For the Record: ECITA’s Breakdown of the TPD Proposals on Electronic Cigarettes

Let’s examine this ‘final text’ of the TPD which came out of COREPER on 17th December 2013; what do we have?

Art 18 1

‘Nicotine containing products’ has now been replaced by Electronic Cigarettes, which is an improvement and a problem all at the same time. (There are many conflicts and contradictions in this ‘final text’, so buckle up for the ride….)

OK, so it’s great that Electronic Cigarettes have finally been recognised as the real issue here, but in doing that, hasn’t it now become obvious that a separate regulatory instrument is required? As in, a properly researched legislative proposal to examine what would be the best way to regulate electronic cigarettes specifically? Perhaps a bespoke framework, such as was done with the Cosmetics Directive?

Unfortunately, the downside to this recognition is that it leaves a rather dangerous loophole, if we assume that the EU doesn’t recognise its own Directives which already apply to ecigs and nicotine containing products (and every other product which is now or may ever be on the market!): it leaves nicotine containing products which are not ecigs, or medicinal or tobacco products, outside of the regulation. And they do exist.

The upside is that now non-nicotine containing electronic cigarette products would be covered. But covered in what? (Covered in…. Feel free to add your own ideas! ;) )

Art 18 2

Since this Directive conflicts with a lot of “other relevant Union legislation” as well as various international treaty obligations, it is hard to imagine how this made it into the final text.

Of course it does appear – at first blush – to confirm that electronic cigarettes do not have to be reclassified as medicinal products, but since many Member States are in the habit of ‘gold-plating’ EU Directives, and they do have the ability to add extra requirements if they choose to, this is cold comfort. (Fortunately, the Courts have been looking at the real evidence, so no doubt, unwarranted medicalisation of these consumer products will continue to be successfully headed off.)

Art 18 3.JPG

This seems to be some sort of strange hybrid between a Marketing Authorisation for a medicinal product and the notification requirements for tobacco products – plus a bit! Don’t believe me? Check out the detail!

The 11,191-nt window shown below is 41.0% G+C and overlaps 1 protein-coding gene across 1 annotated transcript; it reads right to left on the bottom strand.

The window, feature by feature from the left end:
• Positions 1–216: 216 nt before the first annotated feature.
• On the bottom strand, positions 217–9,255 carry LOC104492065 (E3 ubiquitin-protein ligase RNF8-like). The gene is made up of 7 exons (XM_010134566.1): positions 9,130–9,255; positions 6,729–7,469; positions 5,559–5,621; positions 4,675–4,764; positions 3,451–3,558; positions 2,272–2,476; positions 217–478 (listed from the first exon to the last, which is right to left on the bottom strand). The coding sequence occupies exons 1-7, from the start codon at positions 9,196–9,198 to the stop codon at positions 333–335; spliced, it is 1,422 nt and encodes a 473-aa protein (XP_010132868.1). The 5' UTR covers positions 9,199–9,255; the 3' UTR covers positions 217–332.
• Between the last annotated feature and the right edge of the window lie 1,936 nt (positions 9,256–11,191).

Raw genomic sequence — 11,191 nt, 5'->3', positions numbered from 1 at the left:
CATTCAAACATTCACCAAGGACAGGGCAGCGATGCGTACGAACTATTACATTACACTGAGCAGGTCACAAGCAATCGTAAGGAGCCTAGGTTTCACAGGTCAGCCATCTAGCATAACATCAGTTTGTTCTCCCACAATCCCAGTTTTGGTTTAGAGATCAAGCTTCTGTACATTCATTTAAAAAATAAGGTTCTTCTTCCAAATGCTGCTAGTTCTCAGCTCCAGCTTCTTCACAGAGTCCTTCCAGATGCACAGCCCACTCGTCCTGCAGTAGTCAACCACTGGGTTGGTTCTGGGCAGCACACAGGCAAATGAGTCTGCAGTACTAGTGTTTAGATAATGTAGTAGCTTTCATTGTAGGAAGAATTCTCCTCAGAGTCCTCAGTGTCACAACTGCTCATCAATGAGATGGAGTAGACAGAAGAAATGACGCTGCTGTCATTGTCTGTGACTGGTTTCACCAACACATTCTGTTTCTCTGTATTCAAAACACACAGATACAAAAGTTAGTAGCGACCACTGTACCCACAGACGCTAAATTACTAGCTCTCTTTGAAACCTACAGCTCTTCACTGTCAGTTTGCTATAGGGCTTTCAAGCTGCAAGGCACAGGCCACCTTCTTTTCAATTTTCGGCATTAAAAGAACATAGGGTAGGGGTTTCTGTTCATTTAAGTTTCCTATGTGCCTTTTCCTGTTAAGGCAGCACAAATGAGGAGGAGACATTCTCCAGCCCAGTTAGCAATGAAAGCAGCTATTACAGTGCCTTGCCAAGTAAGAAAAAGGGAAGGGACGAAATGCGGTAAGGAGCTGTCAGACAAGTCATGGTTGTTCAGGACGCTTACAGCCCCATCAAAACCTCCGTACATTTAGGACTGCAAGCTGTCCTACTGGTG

Art 18 4.JPG

Well, (a) above is already largely covered by various existing Directives, but (b) is a step too far. Ingredients? Yes, obviously. That makes sense and is already required, but emissions? These are not tobacco products. We would support emissions testing, but only once enough research has been conducted to be able to form a meaningful standard for such testing. In the absence of a meaningful standard, emissions data is largely irrelevant. There is already sufficient data about the contents of the vapour produced by electronic cigarettes to know that there is a practically negligible risk associated with them. So where is the proportionate justification for demanding such a burdensome, and unclear requirement?

Art 18 5.JPG

(c) sounds like tobacco regulations, but these are not tobacco products.

(d) sounds like medicinal regulations, since it is medicines which have doses, and these are not medicinal products. (How many courts have to rule on this before they will listen?? We are up to 7 rulings now, with the recent one from Hungary. It beggars belief!)

(e) this would be the “refill mechanism” which the Commission hasn’t invented yet. No. Just no.

(f) err… already required by various Directives for compliance with them, and since the “requirements in this article” either don’t apply, are illegal, or are just plain daft, again, no. Just no.

Art 18 6.JPG

Again, this is already enshrined in the legal obligations of manufacturers, together with very clear definitions of who is considered a ‘manufacturer’ (and ‘importer’, ‘distributor’, or any other kind of ‘economic operator’), so it seems a bit pointless to ask for a declaration of what is already a legal obligation under at least 4 other Directives, specifically concerned with product quality and safety. Indeed, a specific Declaration of Conformity is required under the RoHS Directive anyway.

This is yet another indication of the EU Institutions’ total ignorance of the existing regulations – which is all the more shocking, because we have personally introduced them to their own Directives on more than one occasion, to more than one Institution, over several years now!

“Proportionate fees” wouldn’t be a problem, but if only we could have proportionate proposals!

Art 18 8.JPG

Tut tut! Flagrant disregard for international, binding obligations on environmental protection, such as:

“The overarching objective of the Basel Convention is to protect human health and the environment against the adverse effects of hazardous wastes. Its scope of application covers a wide range of wastes defined as “hazardous wastes” based on their origin and/or composition and their characteristics (article 1 and annexes I, III, VIII and IX), as well as two types of wastes defined as “other wastes” (household waste and incinerator ash; article 1 and annex II). The provisions of the Convention center around the following principal aims: (i) the reduction of hazardous waste generation and promotion of environmentally sound management of hazardous wastes, wherever the place of disposal…”